Chinese man jailed for making 'gun' toilet handles will face retrial

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A man in northeast China who last year was sentenced to 13 years in prison for manufacturing toilet handles that looked like gun parts is facing retrial after a provincial court ruled that the original evidence was insufficient.

The Anhui Provincial High People's Court ruled in a second-instance hearing on March 13 that the "facts were unclear and evidence insufficient" in the original judgment last September, when Jiang Zhiping was convicted of illegally manufacturing, trading and storing guns, Jiang's relatives told news outlet on Tuesday.

As a result, the High Court has sent the case back to Anhui's Fuyang Intermediate People's Court for retrial.

Jiang, a designer of plastic household items from Jiangxi province, was responsible for the design and production of a high-pressure toilet flushing handle that was identified as a gun part by police who were investigating a network of gun sellers across China.

Police traced the supply network through an air gun that was discovered in a village near Fuyang in April 2016 and confiscated 3,870 toilet handles from a warehouse owned by Jiang.

Jiang's sister, Jiang Xiaoqin, told that the toilet handle was the first patented item he had designed, and that patent certificates were presented by his defence lawyer in the first trial.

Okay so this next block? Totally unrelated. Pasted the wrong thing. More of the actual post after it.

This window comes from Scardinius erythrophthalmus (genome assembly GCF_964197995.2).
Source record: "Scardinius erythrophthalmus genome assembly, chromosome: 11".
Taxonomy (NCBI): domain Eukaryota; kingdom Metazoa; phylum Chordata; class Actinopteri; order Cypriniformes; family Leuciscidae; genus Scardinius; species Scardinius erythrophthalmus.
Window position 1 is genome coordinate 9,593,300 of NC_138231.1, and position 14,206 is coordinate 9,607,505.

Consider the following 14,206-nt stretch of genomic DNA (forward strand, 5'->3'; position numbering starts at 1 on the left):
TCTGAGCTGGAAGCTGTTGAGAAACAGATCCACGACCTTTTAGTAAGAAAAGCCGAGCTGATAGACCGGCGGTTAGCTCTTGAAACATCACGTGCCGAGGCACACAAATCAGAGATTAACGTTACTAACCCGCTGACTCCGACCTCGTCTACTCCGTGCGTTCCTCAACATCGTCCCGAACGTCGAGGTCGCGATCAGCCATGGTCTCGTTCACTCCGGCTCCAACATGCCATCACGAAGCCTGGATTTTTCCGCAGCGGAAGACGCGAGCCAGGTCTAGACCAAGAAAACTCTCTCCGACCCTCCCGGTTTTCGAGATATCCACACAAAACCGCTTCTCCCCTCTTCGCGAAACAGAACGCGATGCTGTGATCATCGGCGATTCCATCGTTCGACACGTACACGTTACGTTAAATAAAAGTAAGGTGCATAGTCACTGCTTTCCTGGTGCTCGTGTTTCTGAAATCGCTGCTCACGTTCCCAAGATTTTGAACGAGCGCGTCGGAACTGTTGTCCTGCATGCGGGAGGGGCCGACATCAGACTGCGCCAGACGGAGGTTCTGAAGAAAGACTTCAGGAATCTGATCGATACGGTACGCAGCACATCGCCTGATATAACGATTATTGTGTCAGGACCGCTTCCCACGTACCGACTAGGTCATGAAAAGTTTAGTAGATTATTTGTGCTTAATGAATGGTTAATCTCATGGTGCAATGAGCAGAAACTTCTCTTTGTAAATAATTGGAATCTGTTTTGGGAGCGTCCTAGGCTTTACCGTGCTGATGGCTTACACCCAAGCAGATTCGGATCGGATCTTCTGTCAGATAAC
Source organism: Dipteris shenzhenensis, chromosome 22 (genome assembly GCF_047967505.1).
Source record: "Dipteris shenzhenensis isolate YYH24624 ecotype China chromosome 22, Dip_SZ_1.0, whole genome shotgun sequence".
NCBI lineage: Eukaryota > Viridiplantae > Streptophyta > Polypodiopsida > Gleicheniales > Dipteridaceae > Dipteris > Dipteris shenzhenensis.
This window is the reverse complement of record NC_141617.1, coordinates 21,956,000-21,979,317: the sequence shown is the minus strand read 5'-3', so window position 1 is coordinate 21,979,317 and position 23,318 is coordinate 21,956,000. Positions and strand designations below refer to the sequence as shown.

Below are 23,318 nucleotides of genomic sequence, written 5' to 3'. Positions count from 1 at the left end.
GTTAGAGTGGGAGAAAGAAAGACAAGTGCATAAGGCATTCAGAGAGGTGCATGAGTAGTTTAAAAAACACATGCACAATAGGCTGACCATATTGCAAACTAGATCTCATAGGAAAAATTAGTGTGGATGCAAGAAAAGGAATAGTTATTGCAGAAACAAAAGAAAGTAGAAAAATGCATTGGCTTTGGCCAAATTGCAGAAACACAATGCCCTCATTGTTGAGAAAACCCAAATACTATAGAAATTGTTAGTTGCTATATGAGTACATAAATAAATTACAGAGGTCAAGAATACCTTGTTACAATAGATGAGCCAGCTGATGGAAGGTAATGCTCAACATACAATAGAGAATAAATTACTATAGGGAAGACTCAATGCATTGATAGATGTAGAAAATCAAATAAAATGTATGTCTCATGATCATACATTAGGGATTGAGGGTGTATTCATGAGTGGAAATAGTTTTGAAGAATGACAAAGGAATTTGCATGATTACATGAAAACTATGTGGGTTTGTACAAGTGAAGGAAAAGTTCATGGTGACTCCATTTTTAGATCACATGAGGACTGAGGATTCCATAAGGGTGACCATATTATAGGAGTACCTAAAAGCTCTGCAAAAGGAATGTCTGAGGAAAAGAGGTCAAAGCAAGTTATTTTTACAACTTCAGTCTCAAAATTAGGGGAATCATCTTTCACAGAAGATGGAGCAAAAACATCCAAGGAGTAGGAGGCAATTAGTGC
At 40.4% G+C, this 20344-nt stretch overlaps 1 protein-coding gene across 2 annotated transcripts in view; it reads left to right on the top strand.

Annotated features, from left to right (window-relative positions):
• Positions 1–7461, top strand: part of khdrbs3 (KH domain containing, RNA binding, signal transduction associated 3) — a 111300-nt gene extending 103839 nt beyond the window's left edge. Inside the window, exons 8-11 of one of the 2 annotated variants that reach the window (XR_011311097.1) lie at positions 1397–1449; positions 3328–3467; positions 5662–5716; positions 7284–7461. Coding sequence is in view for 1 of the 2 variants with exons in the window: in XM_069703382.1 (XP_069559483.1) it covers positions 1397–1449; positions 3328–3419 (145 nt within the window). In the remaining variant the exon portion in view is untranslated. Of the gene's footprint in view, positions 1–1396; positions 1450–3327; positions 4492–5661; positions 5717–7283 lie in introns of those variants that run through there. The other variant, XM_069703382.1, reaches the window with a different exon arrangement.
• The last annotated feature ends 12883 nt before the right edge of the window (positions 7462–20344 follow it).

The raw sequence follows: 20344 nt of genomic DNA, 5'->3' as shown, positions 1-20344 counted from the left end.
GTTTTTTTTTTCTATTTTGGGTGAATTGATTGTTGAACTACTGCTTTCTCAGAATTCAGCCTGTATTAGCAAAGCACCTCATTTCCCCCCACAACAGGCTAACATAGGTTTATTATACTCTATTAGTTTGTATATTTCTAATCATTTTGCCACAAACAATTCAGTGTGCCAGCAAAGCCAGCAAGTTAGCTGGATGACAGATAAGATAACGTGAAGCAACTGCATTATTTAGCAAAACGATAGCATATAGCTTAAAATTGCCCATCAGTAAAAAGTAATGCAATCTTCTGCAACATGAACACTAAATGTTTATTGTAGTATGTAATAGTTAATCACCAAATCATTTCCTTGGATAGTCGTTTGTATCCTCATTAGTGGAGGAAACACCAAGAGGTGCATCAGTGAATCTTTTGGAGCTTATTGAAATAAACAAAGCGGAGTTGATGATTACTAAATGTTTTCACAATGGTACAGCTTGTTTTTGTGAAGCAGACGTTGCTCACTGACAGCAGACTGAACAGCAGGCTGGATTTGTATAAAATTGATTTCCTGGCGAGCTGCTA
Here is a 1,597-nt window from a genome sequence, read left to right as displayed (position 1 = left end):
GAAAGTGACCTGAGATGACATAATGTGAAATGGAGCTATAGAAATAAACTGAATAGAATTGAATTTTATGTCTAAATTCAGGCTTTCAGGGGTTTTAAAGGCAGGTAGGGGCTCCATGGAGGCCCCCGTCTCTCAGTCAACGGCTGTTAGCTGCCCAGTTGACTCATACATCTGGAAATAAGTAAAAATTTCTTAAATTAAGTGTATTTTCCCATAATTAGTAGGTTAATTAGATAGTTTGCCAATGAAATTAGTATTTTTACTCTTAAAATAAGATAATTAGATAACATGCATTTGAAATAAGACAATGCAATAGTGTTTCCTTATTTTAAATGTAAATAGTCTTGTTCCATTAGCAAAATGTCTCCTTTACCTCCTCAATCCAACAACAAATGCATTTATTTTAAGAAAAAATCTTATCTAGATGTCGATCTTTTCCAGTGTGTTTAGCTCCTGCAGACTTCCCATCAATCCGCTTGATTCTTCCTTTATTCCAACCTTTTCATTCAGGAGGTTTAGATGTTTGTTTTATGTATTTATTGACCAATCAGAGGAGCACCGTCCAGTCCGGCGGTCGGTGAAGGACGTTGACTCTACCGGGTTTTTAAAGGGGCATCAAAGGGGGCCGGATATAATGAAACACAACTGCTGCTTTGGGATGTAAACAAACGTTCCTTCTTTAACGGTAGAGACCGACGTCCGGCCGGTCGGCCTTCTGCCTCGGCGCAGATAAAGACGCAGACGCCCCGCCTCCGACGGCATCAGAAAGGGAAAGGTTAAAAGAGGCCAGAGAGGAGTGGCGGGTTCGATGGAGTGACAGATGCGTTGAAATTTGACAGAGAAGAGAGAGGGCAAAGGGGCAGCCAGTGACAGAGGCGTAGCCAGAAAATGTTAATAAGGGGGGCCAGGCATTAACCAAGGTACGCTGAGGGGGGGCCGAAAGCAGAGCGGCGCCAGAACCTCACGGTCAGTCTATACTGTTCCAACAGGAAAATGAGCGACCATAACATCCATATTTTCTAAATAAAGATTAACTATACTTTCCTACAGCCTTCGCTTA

Prosecutors said Jiang created the design to mimic an air gun grip after researching it online, and said that the handle was identical in shape and function to a sample gun shown in court.

However, Jiang's defence lawyer for his retrial, Yang Weiping, told that the method used to identify it as a gun was faulty, and not in line with Ministry of Public Security guidelines.

Jiang requested that his toilet handle be re-identified in the appeal.

Jiang's family have received a statement from Fuyang police saying that they did not have Ministry of Public Security guidelines on gun appraisal between July 2016 and April 2017.

A date for the retrial has yet to be set.

This article was first published in South China Morning Post